These measures are needed now more than ever because of immigration and affordability barriers to healthcare as well as spiking insurance premiums, deductibles and co-pays.  More than a third of New Yorkers are dealing with serious financial repercussions because of medical bills, including racking up credit card debt, using up their savings, or being put into collections. A third of consumers report paying medical bills they did not owe because they did not know how to fight them.  New Yorkers deserve coverage expansions and medical debt protections and this is the Legislative Session to achieve them.

A new survey found that most New Yorkers still struggle to afford healthcare and are worried about affording care in the future. This probably isn’t news to many of us – but the findings make the state budget’s lack of action on health care even more glaring.

New York has traditionally been a healthcare leader, and we have one of the lowest uninsured rates in the country. But insurance isn’t enough. Many of the survey questions were asked of insured New Yorkers. They are having trouble managing the costs of their premiums, co-pays and deductibles.

The survey shows the toll this takes – almost half of New Yorkers (45 percent) have avoided care or taken drastic actions like cutting pills in half or not filling prescriptions. Over a third of New Yorkers (35 percent) reported serious financial repercussions including using up all or most of their savings, being put in collections, or being unable to pay for food, heat, or housing on top of medical bills.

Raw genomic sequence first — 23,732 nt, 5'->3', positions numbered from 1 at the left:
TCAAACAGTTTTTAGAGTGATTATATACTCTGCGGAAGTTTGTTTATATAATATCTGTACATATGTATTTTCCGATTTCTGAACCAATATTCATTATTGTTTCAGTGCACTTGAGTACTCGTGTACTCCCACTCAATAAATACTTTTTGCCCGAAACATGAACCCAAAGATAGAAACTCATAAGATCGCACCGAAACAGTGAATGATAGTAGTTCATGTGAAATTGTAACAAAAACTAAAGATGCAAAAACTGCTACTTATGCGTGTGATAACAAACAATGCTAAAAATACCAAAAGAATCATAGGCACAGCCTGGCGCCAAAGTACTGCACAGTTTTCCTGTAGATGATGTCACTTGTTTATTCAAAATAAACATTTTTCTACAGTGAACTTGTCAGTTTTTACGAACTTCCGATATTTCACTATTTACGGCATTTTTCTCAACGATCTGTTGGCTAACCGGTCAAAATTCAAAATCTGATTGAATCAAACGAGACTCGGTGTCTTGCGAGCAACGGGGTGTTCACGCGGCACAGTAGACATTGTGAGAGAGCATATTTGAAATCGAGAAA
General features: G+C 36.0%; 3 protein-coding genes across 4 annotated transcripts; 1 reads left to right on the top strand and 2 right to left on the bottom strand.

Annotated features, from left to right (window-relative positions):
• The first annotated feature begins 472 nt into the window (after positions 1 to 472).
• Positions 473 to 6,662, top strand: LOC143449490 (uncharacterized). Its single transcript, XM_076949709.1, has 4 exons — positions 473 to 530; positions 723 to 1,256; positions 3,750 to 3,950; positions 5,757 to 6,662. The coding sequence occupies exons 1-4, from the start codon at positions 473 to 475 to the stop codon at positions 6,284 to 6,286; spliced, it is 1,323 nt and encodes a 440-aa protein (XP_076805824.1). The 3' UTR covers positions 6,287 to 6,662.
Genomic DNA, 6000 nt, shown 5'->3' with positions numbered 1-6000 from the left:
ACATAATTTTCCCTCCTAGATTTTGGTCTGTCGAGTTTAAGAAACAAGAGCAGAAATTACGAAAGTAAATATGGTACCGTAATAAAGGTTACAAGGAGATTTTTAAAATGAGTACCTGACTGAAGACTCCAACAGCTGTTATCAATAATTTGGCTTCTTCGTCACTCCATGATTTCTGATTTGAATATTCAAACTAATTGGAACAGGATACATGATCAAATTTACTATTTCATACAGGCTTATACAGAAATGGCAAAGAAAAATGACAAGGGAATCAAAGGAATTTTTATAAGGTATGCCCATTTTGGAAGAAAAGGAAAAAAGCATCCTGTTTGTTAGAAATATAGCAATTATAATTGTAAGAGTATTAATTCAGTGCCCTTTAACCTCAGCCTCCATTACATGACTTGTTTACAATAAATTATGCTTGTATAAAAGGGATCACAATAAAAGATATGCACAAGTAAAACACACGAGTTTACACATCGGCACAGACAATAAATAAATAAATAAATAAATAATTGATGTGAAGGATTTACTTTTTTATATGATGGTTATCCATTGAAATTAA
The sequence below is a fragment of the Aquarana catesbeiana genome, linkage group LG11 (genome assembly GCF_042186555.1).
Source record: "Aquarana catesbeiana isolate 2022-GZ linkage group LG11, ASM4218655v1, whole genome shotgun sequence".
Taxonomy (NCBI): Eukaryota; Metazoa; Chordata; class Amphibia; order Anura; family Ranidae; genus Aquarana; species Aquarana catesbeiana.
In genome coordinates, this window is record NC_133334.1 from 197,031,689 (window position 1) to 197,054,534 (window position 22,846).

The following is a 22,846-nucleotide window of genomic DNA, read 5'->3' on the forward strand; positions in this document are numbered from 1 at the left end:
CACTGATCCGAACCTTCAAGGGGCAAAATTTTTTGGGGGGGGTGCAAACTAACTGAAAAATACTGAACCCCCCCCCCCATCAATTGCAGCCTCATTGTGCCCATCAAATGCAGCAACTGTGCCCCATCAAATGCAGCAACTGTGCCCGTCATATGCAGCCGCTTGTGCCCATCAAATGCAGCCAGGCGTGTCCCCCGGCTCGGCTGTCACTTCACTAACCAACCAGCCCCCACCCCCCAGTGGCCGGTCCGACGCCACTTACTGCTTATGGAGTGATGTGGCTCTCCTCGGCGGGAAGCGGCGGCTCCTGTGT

New Yorkers from upstate and downstate and from both political parties want government action on healthcare costs.

New Yorkers blame health plans, the pharmaceutical industry, and providers like hospitals almost equally. They are ready for the government to step up and do something. But the only proposal in the governor’s budget that could address costs is one that would license pharmacy benefit managers. That’s a great start in reining in prescription drug costs, but it’s a step many other states have already taken. The state could do a lot more to help New Yorkers manage this problem, including a state premium assistance program, a drug utilization board that could set prescription drug rates, or creating a public option for the lowest-income people in the individual market (see our budget testimony here for more information).